Chemokine induced T lymphocyte migration to pathological tissues Fig.3 Chemokine induced T lymphocyte migration to pathological tissues

Conclusion

Chemokines and their receptors have a wide range of cellular sources and biological effects and play an important role in the occurrence and development of many diseases. Chemokine networks in human tumors are complex, their role is only partially reported, and there is still a great deal of unknown information to be studied. With the deepening of the research on cytokines and their receptors, it may open up new ways for the treatment of some human diseases, such as atherosclerosis, autoimmune diseases, organ transplantation, HIV infection and tumors, and open up new prospects for the clinical treatment of various diseases.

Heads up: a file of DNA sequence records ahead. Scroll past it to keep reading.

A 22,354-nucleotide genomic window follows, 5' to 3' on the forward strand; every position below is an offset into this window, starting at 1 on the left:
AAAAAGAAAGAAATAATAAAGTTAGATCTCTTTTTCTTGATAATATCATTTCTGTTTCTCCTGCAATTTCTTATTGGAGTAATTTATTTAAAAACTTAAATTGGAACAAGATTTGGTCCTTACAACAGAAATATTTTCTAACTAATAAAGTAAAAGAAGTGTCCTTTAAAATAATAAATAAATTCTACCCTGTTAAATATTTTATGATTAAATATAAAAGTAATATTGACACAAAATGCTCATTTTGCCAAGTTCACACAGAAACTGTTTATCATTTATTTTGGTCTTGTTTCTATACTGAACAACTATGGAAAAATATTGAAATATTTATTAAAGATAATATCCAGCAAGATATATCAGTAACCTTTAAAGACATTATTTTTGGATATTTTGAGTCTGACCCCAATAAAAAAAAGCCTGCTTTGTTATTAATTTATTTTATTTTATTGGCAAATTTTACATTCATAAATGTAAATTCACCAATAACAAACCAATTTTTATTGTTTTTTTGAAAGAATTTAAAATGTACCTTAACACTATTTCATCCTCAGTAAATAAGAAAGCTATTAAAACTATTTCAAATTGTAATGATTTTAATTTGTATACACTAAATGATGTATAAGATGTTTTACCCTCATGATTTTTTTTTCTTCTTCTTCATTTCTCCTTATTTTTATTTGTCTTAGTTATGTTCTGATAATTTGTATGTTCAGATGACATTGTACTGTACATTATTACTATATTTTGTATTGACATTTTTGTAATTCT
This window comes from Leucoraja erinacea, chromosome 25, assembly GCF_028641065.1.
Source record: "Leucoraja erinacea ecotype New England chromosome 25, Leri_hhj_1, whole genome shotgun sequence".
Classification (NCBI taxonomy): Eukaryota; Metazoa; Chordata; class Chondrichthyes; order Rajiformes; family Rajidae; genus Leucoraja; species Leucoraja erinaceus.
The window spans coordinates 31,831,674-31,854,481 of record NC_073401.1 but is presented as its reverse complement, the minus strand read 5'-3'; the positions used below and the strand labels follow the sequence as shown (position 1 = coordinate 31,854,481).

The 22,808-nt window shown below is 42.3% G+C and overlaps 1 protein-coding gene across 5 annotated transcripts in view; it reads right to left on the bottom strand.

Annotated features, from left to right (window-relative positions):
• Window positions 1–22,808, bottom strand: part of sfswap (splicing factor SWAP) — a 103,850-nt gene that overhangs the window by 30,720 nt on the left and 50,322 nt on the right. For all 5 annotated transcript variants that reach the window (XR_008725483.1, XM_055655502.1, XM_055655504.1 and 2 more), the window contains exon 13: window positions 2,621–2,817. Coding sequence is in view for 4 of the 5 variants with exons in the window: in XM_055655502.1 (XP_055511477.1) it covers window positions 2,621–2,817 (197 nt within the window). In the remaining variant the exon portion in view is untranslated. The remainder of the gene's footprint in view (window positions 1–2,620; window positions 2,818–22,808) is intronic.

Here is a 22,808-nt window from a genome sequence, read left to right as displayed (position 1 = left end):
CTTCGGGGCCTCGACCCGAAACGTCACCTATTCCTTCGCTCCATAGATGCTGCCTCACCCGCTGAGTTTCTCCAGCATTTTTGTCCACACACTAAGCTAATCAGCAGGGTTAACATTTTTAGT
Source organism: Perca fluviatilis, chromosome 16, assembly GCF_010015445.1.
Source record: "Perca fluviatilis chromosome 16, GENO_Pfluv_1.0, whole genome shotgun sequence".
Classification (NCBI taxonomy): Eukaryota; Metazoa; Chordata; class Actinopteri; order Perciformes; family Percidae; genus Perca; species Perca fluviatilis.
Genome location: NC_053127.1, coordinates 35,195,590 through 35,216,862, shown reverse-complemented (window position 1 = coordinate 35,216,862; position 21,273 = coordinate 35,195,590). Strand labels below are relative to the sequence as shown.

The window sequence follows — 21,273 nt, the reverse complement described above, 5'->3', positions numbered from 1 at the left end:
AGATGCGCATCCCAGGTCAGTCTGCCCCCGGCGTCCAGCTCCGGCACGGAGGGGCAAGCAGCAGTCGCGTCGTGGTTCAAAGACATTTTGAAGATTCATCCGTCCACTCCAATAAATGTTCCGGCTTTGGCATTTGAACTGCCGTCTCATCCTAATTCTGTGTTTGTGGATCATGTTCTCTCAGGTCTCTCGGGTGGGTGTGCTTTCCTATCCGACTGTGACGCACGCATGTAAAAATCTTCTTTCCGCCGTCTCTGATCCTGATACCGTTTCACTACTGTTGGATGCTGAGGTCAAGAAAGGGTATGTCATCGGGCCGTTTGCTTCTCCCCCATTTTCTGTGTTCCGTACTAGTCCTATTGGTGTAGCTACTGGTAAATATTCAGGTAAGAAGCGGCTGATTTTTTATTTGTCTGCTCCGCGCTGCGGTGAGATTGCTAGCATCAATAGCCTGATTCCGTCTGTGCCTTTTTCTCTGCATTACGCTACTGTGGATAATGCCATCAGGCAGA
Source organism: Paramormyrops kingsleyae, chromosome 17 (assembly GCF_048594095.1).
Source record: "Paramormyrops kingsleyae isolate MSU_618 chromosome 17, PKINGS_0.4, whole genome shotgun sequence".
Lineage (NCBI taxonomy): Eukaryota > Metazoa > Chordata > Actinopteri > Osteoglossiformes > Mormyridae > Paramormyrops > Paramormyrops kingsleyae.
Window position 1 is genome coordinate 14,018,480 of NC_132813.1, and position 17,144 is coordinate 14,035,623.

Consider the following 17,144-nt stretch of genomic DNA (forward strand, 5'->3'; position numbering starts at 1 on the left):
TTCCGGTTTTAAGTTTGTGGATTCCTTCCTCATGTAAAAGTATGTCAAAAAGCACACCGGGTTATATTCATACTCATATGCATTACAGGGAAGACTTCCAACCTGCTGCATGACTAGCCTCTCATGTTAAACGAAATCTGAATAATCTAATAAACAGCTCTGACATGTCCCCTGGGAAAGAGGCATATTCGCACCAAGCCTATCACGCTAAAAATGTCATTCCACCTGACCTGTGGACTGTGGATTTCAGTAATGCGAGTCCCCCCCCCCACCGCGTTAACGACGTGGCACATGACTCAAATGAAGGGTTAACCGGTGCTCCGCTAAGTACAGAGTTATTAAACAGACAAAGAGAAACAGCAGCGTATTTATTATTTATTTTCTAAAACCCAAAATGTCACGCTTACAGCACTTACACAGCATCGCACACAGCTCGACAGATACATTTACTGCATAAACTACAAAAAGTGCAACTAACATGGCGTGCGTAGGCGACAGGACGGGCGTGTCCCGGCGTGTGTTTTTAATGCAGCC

References:

1. Chemokine C. Chemokine/chemokine receptor nomenclature[J]. J Interferon Cytokine Res, 2002, 22: 1067-1068.

2. Horuk R. Chemokine receptors[J]. Cytokine & growth factor reviews, 2001, 12(4): 313-335.

3. Proudfoot A E I. Chemokine receptors: multifaceted therapeutic targets[J]. Nature Reviews Immunology, 2002, 2(2): 106.

4. Murdoch C. CXCR4: chemokine receptor extraordinaire[J]. Immunological reviews, 2000, 177(1): 175-184.